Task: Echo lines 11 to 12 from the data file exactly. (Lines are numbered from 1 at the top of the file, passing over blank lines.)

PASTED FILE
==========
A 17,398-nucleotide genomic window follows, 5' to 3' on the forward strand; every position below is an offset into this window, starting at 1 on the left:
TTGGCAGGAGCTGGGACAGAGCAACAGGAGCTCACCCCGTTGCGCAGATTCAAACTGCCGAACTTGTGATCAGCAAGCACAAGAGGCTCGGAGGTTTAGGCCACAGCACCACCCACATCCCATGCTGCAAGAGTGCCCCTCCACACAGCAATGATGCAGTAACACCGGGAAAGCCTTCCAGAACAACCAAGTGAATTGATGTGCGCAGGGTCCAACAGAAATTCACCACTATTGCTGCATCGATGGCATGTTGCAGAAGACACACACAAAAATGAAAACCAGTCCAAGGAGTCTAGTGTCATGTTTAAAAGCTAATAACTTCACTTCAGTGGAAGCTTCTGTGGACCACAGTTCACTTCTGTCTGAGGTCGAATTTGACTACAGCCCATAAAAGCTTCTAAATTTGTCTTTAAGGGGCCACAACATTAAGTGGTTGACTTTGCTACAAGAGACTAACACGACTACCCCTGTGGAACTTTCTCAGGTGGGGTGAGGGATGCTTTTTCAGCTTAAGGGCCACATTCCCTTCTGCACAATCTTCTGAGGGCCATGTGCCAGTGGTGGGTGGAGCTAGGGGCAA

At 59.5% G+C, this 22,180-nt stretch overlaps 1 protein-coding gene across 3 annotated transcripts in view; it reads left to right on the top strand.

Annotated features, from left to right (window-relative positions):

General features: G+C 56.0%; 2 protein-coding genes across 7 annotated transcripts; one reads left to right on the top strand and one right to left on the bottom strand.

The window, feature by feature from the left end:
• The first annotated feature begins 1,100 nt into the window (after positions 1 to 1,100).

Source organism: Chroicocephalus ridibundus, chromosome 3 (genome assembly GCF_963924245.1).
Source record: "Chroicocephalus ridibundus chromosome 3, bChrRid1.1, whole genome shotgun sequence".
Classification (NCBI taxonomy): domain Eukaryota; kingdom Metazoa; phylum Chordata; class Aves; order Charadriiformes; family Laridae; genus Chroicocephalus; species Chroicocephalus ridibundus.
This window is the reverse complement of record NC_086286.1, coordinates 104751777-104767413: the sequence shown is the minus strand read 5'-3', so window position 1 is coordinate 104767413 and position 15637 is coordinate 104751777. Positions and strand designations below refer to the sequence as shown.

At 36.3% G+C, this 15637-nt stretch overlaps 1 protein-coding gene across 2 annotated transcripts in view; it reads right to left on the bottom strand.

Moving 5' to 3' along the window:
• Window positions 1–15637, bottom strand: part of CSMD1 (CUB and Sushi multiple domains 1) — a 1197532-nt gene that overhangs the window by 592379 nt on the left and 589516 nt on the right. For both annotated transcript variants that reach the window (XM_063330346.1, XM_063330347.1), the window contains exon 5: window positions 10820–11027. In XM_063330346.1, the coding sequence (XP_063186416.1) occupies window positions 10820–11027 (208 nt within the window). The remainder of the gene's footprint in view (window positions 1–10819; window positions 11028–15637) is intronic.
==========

This window is the reverse complement of record NC_086286.1, coordinates 104751777-104767413: the sequence shown is the minus strand read 5'-3', so window position 1 is coordinate 104767413 and position 15637 is coordinate 104751777. Positions and strand designations below refer to the sequence as shown.

At 36.3% G+C, this 15637-nt stretch overlaps 1 protein-coding gene across 2 annotated transcripts in view; it reads right to left on the bottom strand.